Virginia Elec. and Power Co. v. KremposkyAnnotate this Case
315 S.E.2d 231 (1984)
VIRGINIA ELECTRIC AND POWER COMPANY v. Michael Frank KREMPOSKY.
Record No. 830202.
Supreme Court of Virginia.
April 27, 1984.
*232 J. Kennerly Davis, Jr., Richmond, for appellant.
Richard E. Trodden, Alexandria (Ashcraft & Gerel, Alexandria, on brief), for appellee.
Before CARRICO, C.J., COCHRAN, POFF, COMPTON, STEPHENSON and RUSSELL, JJ., and GORDON, Retired Justice.
Virginia Electric and Power Company (Vepco), appealing from a workers' compensation award in favor of claimant Michael F. Kremposky, contends that the Industrial Commission erred in holding that it had failed to establish its defense of willful violation of a known safety rule.
An employer who invokes such a defense has the burden of proving that the claimant's injury was "[d]ue to willful failure or refusal to use a safety appliance ... or the willful breach of any rule or regulation adopted by the employer and approved by the Industrial Commission and brought prior to the accident to the knowledge of the employee." Code § 65.1-38.
The industrial accident occurred May 3, 1982. Claimant, a network lineman, was attempting to clean a "bus", one of the electrical conductors on an underground network protector, an automatic switching device located on the lower side of a transformer. A strand of the steel wool claimant was using to clean one bus contacted another conductor, created an arc, and caused an explosion in which the claimant was severely injured.
Kremposky had been a Vepco employee for 18 years and, for the last eight months, had been working on energized network protectors. When he was first employed in 1964, Vepco gave him a copy of its "Accident Prevention Manual" for which he signed a "Receipt" stating: "I further certify that I will study and familiarize myself with the rules and regulations outlined in the Manual that pertain to my work".[*] When he needed replacement copies of the manual, he returned his old copy and signed a new receipt containing the same pledge. Vepco supplies its supervisors with supplemental material used in weekly safety meetings. In addition, safety personnel conduct periodic "general safety meetings", and each employee is required to attend at least three such meetings a year.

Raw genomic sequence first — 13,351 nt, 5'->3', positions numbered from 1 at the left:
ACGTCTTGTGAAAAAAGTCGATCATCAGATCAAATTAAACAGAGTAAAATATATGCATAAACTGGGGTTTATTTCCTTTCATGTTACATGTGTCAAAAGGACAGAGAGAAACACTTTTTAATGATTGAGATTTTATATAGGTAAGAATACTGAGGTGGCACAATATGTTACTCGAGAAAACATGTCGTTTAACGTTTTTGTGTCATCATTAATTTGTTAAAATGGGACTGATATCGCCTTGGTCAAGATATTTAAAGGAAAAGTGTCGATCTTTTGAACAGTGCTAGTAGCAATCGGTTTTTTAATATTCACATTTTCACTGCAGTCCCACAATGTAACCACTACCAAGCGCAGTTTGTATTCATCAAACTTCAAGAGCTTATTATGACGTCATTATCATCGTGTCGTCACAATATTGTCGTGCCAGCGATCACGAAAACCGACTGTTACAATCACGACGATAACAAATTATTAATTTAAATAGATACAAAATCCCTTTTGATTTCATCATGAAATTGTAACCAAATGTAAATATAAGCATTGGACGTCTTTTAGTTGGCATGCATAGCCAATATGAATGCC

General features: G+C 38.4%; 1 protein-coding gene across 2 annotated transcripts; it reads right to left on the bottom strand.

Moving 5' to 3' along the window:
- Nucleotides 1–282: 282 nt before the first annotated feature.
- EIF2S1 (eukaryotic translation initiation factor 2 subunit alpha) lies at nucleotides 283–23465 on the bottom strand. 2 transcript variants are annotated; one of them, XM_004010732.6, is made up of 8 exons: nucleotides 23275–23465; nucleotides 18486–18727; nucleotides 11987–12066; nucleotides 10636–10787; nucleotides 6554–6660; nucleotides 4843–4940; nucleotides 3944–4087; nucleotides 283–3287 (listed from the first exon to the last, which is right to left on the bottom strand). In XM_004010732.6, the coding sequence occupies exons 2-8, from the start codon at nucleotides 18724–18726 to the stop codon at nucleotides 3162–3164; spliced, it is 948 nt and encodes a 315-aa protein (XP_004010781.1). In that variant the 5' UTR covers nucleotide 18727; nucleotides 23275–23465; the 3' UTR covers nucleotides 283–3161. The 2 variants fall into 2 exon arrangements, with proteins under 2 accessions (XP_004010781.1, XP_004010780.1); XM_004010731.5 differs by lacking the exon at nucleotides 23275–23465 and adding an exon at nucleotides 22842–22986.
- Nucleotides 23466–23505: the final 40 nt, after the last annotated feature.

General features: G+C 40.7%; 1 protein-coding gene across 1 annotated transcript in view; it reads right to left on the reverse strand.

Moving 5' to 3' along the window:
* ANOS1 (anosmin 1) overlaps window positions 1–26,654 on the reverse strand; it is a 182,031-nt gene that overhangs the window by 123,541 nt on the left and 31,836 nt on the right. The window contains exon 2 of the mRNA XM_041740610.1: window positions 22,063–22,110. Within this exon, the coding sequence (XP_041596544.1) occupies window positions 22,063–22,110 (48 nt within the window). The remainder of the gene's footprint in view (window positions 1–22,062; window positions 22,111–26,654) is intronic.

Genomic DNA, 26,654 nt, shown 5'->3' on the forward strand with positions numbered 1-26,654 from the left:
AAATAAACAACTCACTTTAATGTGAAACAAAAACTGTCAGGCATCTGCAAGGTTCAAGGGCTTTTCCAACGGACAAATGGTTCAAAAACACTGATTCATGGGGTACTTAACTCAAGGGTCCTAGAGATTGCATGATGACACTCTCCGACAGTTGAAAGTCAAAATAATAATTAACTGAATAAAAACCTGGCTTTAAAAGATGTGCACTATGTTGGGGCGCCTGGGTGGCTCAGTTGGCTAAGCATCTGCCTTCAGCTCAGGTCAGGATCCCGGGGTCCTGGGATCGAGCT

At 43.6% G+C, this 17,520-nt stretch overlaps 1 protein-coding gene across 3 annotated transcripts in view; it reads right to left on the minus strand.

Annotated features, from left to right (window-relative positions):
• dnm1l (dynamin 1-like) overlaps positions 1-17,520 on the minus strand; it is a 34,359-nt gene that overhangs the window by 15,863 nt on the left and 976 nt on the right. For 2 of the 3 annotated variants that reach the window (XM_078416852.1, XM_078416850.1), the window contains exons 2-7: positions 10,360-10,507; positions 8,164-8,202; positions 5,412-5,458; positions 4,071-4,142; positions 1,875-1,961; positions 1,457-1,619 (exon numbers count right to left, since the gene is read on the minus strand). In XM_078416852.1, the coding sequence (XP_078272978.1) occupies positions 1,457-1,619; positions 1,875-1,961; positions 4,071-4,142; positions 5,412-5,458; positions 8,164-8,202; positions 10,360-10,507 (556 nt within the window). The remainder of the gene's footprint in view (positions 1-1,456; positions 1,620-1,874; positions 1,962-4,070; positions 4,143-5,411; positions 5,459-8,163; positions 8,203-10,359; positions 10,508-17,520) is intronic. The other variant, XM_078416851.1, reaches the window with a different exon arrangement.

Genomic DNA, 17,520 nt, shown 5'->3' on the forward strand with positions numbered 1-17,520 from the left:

Kremposky testified that, before he began the cleaning operation, he removed the *233 "insulative protective boards" separating the buses and put on a glove "[b]ecause it was energized." He explained that he had performed this task before and had found "it was quite difficult to clean" the bus with the insulator in place. Asked if he could have used the rubber blanket, Kremposky replied, "I don't even think I gave it a thought of using a rubber blanket in my haste of trying to get the job done."
Carlton Utterback, Vepco's safety director, talked with the claimant in the hospital. Utterback testified that "he just told us that he had messed up and the fact that he did not use the necessary protective equipment to protect himself". Wesley Childs, the claimant's foreman, also talked with him after the accident. Childs said that Kremposky "made mention that it was dangerous and you have to be careful when you do this" and "[h]e did mention that he had made a mistake." Childs told him he should have used "a rubber blanket or barrier to protect himself", and Kremposky responded that he "realized that was true."